The following is a guest post written by Katie Jarvis. She has been teaching art for nine years and currently teaches at Cameron Elementary in Alexandria, Virginia.
At the beginning of every year, art teacher’s everywhere make up a “rules poster” to review with students on the first day of classes. Throughout the year I would find that the students would claim to forget or not know the rules. While researching art room rules last year I came across a teacher on Youtube, Chris Biffle, a college professor who taught what he called Whole Brain Teaching.
How does it work? At the beginning of every class the students and I recite the art room rules. The rules have hand motions and each week we change the style in which we say them- squeaky voice, deep voice, sad, happy, fast, cowboy, etc. The kids love it! In fact if I try to skip over doing the rules even my 6th graders complain.
I created a video to illustrate how I teach these rules on the first day of art. Trouble viewing video below? Click here.
There is also a scoreboard to help with classroom management. I mark “smiley faces” and “sad faces” on the board as the class earns them (see monkeys in image on left). When the class earns a smile they get to cheer. When the class earns a sad face everyone groans. The points are tallied at the end of each class and a gold paintbrush is awarded for more smiles than frowns, a silver paintbrush for an equal number of smiles and frowns, or no brush for more frowns than smiles. Four paintbrushes earn the class a free art day. Each silver brush is worth 1/2 a gold brush (2 silvers = 1 gold)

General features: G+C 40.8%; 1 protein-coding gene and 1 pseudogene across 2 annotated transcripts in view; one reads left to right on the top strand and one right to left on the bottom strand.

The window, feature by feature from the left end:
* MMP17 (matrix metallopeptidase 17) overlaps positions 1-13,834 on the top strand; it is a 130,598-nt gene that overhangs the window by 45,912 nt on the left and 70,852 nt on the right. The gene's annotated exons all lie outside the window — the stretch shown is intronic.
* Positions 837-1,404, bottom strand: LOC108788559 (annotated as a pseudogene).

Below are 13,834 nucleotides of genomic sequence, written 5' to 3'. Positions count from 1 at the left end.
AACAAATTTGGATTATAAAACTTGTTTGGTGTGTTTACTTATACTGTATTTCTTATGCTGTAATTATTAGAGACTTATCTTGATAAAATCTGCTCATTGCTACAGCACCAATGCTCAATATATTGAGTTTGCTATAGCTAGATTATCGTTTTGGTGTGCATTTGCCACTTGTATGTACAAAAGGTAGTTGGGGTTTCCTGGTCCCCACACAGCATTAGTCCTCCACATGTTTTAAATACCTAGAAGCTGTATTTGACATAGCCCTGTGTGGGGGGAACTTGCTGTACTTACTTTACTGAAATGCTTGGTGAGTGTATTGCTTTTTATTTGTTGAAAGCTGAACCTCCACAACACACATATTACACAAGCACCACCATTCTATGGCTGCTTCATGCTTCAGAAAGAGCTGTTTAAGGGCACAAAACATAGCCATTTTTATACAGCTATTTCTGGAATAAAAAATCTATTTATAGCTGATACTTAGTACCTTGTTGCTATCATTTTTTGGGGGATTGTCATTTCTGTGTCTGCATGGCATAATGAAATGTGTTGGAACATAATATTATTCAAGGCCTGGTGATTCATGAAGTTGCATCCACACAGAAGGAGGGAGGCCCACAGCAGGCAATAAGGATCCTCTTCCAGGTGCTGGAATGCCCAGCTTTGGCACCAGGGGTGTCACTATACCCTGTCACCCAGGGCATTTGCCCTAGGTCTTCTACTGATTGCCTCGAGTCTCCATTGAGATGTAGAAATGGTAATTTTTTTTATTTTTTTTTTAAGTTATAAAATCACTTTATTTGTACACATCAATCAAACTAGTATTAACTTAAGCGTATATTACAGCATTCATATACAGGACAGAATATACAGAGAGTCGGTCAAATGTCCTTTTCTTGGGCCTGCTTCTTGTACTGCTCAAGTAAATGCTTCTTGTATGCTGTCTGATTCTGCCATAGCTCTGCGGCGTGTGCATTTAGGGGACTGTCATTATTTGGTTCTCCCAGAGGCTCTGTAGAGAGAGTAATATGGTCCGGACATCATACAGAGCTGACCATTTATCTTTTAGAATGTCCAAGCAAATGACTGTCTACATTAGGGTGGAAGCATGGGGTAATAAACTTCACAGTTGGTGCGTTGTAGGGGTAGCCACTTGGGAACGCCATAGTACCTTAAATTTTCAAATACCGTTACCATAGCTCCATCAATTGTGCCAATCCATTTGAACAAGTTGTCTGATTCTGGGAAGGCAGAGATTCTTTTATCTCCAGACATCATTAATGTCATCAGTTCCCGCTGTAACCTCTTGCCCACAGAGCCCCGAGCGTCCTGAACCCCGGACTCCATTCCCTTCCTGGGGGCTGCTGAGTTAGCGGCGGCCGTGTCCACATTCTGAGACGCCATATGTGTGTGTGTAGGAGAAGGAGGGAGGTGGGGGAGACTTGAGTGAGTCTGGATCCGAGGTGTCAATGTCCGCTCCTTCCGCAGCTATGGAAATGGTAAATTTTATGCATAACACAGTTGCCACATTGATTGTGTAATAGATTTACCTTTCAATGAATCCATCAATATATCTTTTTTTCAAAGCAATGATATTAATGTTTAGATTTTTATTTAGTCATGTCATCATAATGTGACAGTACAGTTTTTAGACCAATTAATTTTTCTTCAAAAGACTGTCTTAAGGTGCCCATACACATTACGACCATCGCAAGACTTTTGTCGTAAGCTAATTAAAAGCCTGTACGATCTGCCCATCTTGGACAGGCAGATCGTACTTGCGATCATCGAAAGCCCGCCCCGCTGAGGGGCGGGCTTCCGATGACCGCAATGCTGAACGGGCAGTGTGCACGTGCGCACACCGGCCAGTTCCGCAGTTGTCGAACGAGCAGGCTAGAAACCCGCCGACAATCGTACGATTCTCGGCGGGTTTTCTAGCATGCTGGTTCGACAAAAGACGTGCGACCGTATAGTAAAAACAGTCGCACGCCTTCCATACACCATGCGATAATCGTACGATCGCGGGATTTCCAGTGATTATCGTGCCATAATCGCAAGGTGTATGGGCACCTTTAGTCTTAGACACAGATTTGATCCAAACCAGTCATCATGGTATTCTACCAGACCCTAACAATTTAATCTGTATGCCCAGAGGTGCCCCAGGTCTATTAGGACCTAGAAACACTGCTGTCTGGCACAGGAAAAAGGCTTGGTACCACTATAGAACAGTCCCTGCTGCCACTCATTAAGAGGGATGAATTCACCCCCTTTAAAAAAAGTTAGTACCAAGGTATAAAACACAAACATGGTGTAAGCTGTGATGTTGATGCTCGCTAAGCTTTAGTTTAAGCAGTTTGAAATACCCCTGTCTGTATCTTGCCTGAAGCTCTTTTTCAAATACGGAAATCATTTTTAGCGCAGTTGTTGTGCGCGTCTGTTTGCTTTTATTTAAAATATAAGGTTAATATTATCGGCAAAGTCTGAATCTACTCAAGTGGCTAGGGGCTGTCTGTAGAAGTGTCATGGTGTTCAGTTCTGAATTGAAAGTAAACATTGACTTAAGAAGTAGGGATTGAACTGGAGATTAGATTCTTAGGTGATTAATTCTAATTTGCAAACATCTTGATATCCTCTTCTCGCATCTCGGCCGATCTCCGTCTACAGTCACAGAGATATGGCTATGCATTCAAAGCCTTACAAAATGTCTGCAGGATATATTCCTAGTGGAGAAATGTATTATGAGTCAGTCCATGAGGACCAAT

The most effective tool I’ve learned from Whole Brain Teaching is getting the students attention. When I say “Class” they say “Yes!” I vary the way I say class to keep them on their toes. For example if I say “Classsity, Class” they respond “Yessity, yes!”
Whole Brain Teaching involves lots of hand gestures and verbal responses from students to keep them engaged and entertained. Using WBT creates a “peaceful classroom full of orderly fun”. Students have more fun following my rules, since I switched to Whole Brain Teaching, rather than ignoring them.